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Started by GreatWolf, June 07, 2007, 01:12:01 PM
Quote from: Ron Edwards on May 29, 2007, 04:56:18 PMAll that said, I am still quite motivated to play a game of Wraith one of these days. That's the only one of that original pack which seems to me to have put its money where its mouth is.
Quote from: Ron Edwards on June 07, 2007, 02:23:08 PMFor instance, in reading the original Vampire, my first call would be to throw out anything and everything about the "clans" and only play with (and about) Caitiffs. When I say throw out, I don't mean just saying "you can't play that," I mean removing it entirely from any and every aspect of play and the setting.
QuoteIn other words, all the clan stuff is just plain distracting - I mean, for Pete's sake, my character drinks people's blood and may well kill them! Why in the world would clique-y based conflicts and who becomes the Prince and yip-yap about identity politics matter, in comparison?
QuoteWhite Wolf's factions don't help Narritivist play because they don't allow addressing moral and personal dilemma's because they are fixed into place and the games mechanics don't actually do anything with them to cause you to have to address any issues based on factions. To further compound they distract from addressing the main issues the game claims to be about which is an examination of man becoming a predatory, cannibalistic, monster in order to survive, and what it means to be human. Compound interest is collected if you actually try to address that premise because the game basically punishes a Narritivist player by restricting their choices via it's humanity rules, restricting the players ability to respond meaningfully.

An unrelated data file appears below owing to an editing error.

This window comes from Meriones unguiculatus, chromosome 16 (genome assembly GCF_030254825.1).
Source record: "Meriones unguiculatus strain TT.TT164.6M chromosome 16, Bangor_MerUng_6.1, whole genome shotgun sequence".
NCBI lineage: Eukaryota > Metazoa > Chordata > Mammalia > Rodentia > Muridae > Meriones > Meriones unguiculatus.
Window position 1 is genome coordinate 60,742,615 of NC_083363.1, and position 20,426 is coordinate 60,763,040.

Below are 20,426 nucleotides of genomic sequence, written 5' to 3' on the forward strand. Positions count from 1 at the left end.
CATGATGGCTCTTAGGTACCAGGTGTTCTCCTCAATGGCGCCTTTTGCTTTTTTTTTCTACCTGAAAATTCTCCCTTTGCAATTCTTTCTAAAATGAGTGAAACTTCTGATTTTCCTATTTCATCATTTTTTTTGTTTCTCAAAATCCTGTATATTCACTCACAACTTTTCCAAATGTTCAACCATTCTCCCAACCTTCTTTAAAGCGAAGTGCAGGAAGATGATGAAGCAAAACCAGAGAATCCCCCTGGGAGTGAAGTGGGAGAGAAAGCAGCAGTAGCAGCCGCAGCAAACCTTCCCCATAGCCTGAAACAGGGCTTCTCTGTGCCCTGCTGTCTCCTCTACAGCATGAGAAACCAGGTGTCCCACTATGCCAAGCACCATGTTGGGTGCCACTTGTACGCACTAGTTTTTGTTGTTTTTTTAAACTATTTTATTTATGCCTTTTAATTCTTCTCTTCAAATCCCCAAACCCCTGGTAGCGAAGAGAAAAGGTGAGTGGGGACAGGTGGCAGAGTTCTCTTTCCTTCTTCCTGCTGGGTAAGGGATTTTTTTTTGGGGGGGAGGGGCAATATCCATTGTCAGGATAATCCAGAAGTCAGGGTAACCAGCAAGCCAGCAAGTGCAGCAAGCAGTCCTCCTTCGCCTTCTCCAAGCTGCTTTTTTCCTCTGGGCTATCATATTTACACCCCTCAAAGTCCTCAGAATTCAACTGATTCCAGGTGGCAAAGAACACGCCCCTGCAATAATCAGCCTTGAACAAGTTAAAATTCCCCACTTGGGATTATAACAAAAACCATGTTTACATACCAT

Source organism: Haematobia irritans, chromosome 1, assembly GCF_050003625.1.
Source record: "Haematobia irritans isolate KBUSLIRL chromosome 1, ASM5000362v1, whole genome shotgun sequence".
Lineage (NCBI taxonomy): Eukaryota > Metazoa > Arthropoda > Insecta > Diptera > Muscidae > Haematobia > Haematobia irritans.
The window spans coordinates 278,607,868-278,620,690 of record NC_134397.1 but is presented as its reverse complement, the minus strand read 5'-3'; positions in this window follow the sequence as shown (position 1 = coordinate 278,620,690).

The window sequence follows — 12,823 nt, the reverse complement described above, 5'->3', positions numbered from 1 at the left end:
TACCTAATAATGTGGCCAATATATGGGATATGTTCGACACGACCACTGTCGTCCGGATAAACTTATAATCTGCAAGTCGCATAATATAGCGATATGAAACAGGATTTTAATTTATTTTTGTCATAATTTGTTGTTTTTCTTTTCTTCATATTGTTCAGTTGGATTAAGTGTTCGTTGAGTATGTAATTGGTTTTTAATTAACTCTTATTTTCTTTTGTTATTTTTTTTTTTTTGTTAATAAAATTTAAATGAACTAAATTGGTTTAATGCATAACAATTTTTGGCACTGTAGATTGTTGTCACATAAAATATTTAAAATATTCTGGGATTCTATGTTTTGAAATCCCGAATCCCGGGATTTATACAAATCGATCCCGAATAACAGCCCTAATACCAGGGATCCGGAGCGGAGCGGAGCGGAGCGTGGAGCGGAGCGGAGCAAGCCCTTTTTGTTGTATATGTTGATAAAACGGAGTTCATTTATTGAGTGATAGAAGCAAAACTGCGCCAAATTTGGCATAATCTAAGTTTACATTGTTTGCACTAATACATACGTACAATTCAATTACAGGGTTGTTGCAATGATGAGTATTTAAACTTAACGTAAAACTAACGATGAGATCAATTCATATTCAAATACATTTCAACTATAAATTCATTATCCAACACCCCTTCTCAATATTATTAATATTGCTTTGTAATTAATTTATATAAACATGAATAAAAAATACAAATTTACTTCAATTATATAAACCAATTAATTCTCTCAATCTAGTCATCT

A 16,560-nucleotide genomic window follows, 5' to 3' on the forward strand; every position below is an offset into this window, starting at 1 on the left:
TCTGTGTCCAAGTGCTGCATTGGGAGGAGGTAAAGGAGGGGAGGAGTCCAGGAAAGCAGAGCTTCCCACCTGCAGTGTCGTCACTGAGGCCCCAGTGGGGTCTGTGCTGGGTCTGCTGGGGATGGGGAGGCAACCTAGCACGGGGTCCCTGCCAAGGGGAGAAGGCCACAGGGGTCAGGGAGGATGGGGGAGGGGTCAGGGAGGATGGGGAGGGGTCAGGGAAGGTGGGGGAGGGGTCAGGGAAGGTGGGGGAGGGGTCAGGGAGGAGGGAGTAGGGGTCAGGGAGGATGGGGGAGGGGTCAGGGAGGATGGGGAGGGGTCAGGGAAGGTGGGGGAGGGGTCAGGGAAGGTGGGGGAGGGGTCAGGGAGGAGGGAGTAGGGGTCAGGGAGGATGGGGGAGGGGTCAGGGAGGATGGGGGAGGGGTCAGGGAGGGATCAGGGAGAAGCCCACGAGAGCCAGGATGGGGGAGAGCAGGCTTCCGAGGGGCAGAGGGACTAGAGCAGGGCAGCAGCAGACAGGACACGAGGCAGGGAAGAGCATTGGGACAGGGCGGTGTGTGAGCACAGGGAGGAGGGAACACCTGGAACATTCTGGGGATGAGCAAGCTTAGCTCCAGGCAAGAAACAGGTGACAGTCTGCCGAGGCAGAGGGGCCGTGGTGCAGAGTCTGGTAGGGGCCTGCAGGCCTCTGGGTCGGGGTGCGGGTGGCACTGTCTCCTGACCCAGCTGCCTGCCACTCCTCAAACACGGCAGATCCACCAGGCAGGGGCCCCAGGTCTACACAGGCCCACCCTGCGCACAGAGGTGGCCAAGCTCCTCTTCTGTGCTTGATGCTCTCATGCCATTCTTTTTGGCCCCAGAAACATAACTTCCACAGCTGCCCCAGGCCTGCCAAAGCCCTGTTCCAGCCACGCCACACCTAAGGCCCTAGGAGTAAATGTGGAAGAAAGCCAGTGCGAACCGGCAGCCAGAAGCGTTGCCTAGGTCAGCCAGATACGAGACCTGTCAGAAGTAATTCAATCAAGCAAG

QuoteSo it's not that having factions gets in the way of Narritivist play, when the game makes you address those factions and what they mean. In other words it makes being part of a faction an important choice that is going to cause you to examine the moral and social aspects of those factions.
QuoteI think this was what I found it confusing as it seemed to me the factions could be rife with issues, and I was thinking games that examine issues equals Narritivism. When it seems it's actually a little more subtle than that. I think this last bit is why I haven't responded as I'm still trying to figure this part out.
QuoteI'm thinking I may understand better now, the division is based on decisions isn't it? A Narritivist game is setting up a game where I will be able to address moral and social dilemmas, and the decisions will be based around what I want. In a Simulationist game the decisions are based on the established fiction, there can be dilemmas here, but I'm going to make decisions from the point of view of the fiction. So the factions might help set up dilemmas that could be interesting from a Sim focus, but they aren't interesting from a Nar focus because the perspective is created from the fiction not the player. Am I getting closer, or is my mind leading me astray?